GUELPH, Ont. — The scientific director of the University of Guelph’s International Barcode of Life project says government commitment to long-term research funding is declining, and the consequences could be dire.
Paul Hebert said the Biodiversity Institute of Ontario, which houses the Barcode of Life Secretariat, has received tens of millions of dollars over the last decade.
However, he said governments are increasingly cutting research funding, restricting commitments to short-term projects aimed at creating market products for industry driven projects.
“In terms of investment in science, I think the last decade has been magnificent and we could dream in Technicolour,” he said. “I now see the situation changing for the worse and I worry.”
The Barcode of Life project has seen its budget cut dramatically and most funding is slated to expire in 2015.
That’s a federal election year when government is often reluctant to make long-term funding commitments.
“I understand the need to cut budgets, but I also think we are going in the wrong way by reducing long-term funding,” said Hebert.
“If we lose blue-sky, what-if science, we will lose some of our best minds. They’ll go where governments will support science.”
Competition already exists from U.S. institutes interested in developing DNA bar code expertise. With future long-term funding uncertain, several staff members have moved.
“I just think we have to be very careful about public policy for science investment right now,” he said.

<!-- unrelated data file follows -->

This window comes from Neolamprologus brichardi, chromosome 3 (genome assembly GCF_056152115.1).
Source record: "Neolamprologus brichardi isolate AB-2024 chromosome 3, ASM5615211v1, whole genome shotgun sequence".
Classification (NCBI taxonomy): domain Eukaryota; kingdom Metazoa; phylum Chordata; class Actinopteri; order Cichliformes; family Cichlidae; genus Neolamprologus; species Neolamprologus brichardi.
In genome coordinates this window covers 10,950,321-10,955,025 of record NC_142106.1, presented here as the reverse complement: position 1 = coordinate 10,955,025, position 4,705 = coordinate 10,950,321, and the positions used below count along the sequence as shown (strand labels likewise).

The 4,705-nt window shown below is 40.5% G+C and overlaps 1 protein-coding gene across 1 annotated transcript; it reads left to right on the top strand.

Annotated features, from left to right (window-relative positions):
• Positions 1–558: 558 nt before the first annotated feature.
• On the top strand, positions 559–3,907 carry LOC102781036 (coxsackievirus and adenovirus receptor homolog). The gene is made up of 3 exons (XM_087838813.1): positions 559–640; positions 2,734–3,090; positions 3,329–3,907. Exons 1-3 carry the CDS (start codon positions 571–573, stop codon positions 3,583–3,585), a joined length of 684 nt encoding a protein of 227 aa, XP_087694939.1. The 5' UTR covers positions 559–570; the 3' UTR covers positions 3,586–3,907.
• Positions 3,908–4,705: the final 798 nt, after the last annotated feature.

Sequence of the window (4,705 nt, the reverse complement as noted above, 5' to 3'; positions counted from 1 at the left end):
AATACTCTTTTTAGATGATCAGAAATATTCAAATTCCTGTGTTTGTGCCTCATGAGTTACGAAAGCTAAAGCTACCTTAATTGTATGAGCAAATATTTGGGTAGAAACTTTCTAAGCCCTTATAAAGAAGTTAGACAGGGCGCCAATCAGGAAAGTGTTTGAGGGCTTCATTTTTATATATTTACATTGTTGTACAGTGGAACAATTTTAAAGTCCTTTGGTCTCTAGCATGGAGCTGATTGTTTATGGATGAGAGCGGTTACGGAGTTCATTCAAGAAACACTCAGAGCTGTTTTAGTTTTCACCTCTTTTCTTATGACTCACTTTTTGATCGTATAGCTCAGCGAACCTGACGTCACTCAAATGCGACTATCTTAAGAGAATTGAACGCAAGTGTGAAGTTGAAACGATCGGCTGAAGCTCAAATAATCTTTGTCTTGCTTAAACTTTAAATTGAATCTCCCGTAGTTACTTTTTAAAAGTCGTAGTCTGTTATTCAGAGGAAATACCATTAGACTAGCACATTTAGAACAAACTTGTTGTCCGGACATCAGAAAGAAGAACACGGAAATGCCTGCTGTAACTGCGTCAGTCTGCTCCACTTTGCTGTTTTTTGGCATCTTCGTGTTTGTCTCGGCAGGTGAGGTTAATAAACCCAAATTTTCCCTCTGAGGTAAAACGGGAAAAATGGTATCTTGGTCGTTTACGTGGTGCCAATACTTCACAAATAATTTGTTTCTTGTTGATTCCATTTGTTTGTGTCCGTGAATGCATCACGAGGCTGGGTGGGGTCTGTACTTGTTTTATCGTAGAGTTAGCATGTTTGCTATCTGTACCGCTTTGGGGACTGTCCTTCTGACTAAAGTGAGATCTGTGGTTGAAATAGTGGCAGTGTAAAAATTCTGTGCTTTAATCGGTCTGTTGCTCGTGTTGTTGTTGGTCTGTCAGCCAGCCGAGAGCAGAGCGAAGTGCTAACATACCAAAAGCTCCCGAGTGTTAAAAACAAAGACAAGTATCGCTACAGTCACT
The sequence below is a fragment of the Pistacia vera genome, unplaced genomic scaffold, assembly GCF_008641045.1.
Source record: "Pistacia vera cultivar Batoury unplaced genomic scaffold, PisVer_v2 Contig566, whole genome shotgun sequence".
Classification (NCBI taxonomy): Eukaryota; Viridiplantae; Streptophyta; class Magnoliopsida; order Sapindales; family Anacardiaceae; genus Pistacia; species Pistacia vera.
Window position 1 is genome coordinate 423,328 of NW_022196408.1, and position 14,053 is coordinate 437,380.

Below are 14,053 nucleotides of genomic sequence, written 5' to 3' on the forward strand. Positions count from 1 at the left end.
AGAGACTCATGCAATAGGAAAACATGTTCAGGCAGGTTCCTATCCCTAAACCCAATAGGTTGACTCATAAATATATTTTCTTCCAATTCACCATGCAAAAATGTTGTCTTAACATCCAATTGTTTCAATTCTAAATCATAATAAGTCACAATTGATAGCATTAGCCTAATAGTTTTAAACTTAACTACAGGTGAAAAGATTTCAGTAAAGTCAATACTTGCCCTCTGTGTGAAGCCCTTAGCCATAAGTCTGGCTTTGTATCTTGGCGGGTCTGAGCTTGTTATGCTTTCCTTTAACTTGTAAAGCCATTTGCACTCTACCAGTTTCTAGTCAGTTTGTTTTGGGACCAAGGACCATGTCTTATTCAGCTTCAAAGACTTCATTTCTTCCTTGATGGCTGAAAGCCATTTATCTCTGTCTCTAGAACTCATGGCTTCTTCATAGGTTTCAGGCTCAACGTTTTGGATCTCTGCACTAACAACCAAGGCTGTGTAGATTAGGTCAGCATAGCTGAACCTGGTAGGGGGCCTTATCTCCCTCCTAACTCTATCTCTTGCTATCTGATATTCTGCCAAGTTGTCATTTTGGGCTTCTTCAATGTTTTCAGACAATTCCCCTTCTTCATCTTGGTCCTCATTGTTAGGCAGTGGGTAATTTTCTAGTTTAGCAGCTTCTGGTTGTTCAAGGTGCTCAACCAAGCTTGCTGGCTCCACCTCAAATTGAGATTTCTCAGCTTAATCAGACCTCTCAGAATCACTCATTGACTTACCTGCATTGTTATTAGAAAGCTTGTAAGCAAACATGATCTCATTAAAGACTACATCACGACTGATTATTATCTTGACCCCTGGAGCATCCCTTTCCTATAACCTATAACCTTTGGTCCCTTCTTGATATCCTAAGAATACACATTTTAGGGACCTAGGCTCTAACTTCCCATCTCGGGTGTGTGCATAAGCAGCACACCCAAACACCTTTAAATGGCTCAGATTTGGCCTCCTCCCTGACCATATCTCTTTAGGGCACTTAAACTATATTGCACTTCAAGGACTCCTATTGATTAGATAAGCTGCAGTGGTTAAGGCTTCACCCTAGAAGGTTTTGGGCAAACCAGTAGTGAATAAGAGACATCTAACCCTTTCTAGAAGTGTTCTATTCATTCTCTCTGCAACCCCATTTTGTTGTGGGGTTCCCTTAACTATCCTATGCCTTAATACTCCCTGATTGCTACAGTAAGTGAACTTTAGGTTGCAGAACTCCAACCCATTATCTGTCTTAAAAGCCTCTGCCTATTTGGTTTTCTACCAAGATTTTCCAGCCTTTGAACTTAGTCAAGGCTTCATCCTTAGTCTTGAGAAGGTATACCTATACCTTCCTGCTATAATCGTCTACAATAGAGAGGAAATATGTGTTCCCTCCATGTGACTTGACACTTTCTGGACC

Gilles Saindon, associate assistant deputy minister for the science and technology branch in Agriculture Canada, insisted in an interview as the last round of cuts were being planned that funding comparisons to two decades ago are invalid.
“It is very difficult because the way we recorded expenses then was on a science line,” he said. “Now it is completely different. We report on outcomes and innovation, food safety outcomes, environmental outcomes.”
As well, the government now uses its spending commitments to “leverage” additional spending from universities, provinces and the private sector.
Guelph Liberal MP Frank Valeriote, a booster of the institute, echoed Hebert’s concerns.
He said the DNA bar code technology was created at the University of Guelph and the Biodiversity Institute of Ontario, and their databank library with DNA bar code for hundreds of thousands of species is considered the world leader in the field.
“I think this presents an incredibly innovative, forward thinking opportunity for food safety and traceability and verifying food content,” he said.
“I’m worried that if we don’t recognize how incredibly important this is and how it puts Canada on the map, we could lose it and a lot of this incredible talent will go elsewhere.”